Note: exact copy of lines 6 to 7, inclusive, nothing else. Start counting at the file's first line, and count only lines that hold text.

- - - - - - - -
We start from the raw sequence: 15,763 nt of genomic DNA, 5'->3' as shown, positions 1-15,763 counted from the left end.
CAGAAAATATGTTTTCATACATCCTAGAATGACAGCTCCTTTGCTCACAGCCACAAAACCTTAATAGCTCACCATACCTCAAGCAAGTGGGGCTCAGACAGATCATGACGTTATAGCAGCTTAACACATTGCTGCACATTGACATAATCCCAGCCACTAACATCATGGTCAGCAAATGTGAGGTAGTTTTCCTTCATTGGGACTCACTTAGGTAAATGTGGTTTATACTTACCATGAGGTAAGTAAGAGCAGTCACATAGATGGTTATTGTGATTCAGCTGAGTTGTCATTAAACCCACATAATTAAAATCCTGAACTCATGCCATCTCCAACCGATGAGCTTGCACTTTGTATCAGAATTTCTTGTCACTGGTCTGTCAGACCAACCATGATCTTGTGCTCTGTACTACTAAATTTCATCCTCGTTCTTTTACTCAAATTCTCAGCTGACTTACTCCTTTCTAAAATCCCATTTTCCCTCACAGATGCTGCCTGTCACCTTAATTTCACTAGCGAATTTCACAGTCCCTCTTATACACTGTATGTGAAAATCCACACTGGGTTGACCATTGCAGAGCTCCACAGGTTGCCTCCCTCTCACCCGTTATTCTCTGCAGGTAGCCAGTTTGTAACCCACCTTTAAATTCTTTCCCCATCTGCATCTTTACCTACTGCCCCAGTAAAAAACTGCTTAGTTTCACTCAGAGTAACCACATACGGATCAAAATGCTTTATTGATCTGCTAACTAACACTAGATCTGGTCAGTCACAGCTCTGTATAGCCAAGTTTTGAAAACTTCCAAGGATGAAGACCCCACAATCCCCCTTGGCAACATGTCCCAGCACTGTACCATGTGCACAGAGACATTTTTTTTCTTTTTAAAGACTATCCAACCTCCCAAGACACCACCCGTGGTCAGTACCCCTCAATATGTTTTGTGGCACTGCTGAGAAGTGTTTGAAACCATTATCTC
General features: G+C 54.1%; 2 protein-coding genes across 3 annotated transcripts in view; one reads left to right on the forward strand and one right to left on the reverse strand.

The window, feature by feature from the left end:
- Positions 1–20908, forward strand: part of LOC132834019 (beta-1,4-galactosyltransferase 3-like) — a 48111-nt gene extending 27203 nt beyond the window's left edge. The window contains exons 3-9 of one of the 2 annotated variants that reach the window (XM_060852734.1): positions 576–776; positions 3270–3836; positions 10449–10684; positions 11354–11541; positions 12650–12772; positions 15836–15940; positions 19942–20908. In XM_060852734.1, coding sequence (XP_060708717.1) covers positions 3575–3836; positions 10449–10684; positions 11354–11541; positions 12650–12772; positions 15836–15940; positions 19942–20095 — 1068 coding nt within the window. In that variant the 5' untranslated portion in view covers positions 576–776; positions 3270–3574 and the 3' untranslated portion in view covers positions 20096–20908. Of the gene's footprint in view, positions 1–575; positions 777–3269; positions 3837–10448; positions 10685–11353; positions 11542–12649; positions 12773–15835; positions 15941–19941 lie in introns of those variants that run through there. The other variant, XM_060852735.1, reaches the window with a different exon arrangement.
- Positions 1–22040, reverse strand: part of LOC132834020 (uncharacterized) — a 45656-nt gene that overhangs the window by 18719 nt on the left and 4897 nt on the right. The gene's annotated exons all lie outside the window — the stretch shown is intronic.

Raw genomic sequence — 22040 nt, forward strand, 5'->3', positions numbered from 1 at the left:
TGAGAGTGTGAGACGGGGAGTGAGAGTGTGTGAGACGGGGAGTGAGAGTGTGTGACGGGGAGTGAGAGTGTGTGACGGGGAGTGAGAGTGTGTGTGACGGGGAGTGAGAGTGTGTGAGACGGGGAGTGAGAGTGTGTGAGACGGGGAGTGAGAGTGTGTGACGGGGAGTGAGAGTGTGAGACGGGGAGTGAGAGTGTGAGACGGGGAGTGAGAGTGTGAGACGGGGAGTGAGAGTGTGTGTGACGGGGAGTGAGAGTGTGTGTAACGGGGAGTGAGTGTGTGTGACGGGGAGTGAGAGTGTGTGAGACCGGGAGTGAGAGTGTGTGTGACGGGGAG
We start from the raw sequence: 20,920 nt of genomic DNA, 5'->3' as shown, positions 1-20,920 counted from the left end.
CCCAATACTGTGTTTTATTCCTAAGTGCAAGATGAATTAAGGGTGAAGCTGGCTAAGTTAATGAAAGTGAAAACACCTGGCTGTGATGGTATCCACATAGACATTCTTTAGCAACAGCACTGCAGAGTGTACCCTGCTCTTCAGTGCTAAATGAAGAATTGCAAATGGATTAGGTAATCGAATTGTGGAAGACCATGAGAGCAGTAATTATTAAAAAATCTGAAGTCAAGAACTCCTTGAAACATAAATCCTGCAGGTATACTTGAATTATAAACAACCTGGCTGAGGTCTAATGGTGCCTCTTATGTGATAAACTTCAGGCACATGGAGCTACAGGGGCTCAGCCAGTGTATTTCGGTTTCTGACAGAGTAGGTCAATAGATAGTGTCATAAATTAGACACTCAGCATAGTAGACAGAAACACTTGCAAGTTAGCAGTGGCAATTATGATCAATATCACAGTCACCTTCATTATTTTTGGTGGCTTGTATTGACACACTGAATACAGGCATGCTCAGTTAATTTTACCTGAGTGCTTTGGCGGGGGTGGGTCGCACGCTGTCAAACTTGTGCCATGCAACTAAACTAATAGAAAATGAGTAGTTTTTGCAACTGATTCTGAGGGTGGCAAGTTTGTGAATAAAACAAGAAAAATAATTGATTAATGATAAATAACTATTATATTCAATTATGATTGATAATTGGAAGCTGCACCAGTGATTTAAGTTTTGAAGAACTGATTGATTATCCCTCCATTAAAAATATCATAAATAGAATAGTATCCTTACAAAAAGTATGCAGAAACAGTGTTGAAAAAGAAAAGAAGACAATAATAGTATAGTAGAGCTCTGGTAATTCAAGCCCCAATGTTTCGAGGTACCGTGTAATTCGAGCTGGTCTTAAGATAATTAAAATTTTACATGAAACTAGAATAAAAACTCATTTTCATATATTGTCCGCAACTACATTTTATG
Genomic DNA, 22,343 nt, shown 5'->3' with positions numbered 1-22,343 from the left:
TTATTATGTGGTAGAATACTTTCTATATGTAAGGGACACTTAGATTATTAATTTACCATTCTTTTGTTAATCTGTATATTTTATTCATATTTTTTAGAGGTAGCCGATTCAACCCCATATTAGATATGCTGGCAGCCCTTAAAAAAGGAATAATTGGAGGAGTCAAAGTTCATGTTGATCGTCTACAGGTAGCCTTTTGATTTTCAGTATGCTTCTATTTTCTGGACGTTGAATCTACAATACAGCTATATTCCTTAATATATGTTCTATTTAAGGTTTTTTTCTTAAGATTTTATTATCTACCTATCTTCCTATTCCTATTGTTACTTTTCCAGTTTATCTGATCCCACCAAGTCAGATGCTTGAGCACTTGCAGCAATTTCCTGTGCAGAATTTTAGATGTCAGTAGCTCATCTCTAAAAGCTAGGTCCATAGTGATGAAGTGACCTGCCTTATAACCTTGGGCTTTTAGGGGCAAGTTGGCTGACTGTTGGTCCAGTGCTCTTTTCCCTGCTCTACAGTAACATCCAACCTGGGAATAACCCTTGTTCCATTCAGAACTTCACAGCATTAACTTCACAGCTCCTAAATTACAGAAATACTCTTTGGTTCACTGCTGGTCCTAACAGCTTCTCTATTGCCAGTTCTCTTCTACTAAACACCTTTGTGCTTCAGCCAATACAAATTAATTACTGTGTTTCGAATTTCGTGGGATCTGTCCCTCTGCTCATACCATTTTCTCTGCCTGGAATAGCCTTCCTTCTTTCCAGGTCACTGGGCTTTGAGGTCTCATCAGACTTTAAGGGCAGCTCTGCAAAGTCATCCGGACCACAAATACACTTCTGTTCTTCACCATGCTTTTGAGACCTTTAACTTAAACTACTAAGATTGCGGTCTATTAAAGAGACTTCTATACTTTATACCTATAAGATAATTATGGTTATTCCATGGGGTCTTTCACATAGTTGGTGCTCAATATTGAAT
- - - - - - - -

- Positions 1–22040, reverse strand: part of LOC132834020 (uncharacterized) — a 45656-nt gene that overhangs the window by 18719 nt on the left and 4897 nt on the right. The gene's annotated exons all lie outside the window — the stretch shown is intronic.

Raw genomic sequence — 22040 nt, forward strand, 5'->3', positions numbered from 1 at the left: